S&P 500 Rallies after Powell Remarks Amid Increasing Bets on Lower Inflation Risks

James Hyerczyk
Updated: Feb 2, 2023, 05:11 UTC

The stock market rally implies investors are expecting inflation to fall faster than the Fed believes.

S&P 500, NASDAQ Composite, Dow Jones Industrial Average

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The major U.S. stock indices soared on Wednesday, reversing earlier weakness after the Federal Reserve raised its target interest rate by the expected 25 basis points but comments from Chairman Jerome Powell were interest as less-hawkish by investors.

On Wednesday, the blue chip Dow Jones Industrial Average settled at 34096.06, up 6.92 or +0.02%. The benchmark S&P 500 Index finished at 4119.21, up 42.61 or +1.05% and the technology-driven NASDAQ Composite closed at 11816.32, up 231.77 or 2.0%.

Prices Fall after Fed Hikes Benchmark Rate as Expected

In its monetary policy statement, released along with the interest rate hike, Fed policymakers said the U.S. economy was enjoying “modest growth” and “robust” job gains, with policymakers still “highly attentive to inflation risks” as it seeks to tighten financial conditions and reign in high prices.

Stocks Rebound after Powell Fails to Spook Investors with Higher Rate Hike Remarks

Despite the Federal Reserve’s aggressive rate hiking campaign, the central bank has more work to do, according to Fed Chair Jerome Powell. He said the central bank could conduct a few more rate hikes to bring inflation down to its target range. He also added that inflation is easing in some areas of the economy but it’s too early for the Federal Reserve to say the battle’s been won, said Fed Chair Jerome Powell.

But those hawkish comments failed to scare investors, who have been pricing in the possibility of a rate cut by the Fed in the back half of the year.

This is where the disparity between the market and the Fed begins.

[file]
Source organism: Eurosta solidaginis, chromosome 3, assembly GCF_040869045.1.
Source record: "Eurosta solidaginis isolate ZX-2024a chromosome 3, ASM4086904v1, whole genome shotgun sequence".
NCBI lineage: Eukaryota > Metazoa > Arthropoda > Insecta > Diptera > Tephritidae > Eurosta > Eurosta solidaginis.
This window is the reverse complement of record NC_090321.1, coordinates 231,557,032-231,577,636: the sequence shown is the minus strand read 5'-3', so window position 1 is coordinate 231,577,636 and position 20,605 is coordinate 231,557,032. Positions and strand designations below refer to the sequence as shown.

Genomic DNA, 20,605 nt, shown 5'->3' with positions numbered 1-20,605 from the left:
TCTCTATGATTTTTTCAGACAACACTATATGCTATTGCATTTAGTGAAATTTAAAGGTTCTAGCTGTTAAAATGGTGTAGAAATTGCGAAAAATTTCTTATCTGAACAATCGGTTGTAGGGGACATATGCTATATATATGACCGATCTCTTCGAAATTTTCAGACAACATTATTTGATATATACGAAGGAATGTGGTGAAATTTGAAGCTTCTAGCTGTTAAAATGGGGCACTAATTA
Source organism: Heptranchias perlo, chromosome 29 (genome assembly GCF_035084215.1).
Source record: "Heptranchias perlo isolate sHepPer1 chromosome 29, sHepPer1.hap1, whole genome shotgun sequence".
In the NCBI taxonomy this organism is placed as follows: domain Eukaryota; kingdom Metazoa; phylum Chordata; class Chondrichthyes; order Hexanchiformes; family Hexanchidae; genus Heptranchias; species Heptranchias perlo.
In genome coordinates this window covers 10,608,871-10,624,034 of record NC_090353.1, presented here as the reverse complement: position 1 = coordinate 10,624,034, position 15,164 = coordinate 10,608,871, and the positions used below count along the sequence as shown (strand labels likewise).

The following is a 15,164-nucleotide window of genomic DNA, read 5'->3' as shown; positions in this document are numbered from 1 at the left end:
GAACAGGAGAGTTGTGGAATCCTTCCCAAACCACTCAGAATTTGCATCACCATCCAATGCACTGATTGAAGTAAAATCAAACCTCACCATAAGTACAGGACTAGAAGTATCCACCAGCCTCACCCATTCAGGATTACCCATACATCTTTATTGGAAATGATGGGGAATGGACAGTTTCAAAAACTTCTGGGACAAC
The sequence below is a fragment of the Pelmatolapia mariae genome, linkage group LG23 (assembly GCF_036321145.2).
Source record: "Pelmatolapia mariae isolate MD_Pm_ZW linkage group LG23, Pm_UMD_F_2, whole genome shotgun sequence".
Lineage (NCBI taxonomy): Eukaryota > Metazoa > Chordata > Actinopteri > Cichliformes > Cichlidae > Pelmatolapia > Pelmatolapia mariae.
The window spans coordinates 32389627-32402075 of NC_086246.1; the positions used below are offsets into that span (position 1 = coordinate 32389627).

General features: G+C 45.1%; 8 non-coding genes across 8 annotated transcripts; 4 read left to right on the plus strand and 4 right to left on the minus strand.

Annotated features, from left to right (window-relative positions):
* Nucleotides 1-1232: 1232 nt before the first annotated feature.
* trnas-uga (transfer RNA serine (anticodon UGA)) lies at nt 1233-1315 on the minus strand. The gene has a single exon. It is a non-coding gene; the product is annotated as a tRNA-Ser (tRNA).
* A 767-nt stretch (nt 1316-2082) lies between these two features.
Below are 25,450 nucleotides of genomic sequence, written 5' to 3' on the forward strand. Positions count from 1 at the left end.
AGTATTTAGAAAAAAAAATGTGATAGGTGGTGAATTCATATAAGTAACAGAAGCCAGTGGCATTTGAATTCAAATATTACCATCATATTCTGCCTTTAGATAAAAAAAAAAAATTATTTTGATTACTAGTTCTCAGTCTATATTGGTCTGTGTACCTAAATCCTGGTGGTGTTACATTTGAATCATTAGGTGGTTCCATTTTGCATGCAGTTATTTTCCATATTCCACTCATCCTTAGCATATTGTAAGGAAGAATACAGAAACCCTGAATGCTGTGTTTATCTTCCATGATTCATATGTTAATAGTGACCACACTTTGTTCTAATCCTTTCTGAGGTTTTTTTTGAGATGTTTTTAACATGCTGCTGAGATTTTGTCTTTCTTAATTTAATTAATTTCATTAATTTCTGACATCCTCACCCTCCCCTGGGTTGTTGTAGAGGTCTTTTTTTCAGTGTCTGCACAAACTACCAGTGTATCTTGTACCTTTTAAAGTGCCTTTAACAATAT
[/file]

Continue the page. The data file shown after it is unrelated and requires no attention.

Powell said he doesn’t expect the Fed to cut rates this year. “Given our outlook, I don’t see us cutting rates this year, if our outlook comes true,” the Fed chair said.

Powell also said he was “not concerned” about the bond market implying one more cut before a pause, because some market participants are expecting inflation to fall faster than the Fed does.

“If we do see inflation coming down much more quickly, that will play into our policy setting, of course,” Powell said.

Bullish Price Action Suggests investors Believe Fed May Be Nearing End of Rate Hike Cycle

It may not have been bullish sentiment, a less-hawkish Powell or for that matter a more-dovish Powell that fueled Wednesday’s massive turnaround. It may have been that investors believe all the chatter means that the Fed is nearing the end of its interest rate hiking cycle.

Whether it’s in March at 4.75% that investors believe, or in June at 5.00% or higher that Fed policymakers have been preaching, investors believe the end is near.

Inflation Will Ultimately Determine When the Fed Stops Hiking Rates

Clearly investors like the long side at this time amid their interpretation of how fast inflation is falling and how quickly the Fed will reach its terminal rate or begin cutting interest rates. This means the market will continue to be data dependent.

Traders will be watching Friday’s Non-Farm Payrolls report closely for further signs of weakening in the labor market, but next week’s consumer inflation report will ultimately determine if inflation is on a path toward the Fed’s mandated 2% level.

We may be moving toward that level, but we’re not close enough for the Fed to be comfortable. Furthermore, any uptick in inflation and the current rally could come crashing down.

For a look at all of today’s economic events, check out our economic calendar.

About the Author

James is a Florida-based technical analyst, market researcher, educator and trader with 35+ years of experience. He is an expert in the area of patterns, price and time analysis as it applies to futures, Forex, and stocks.

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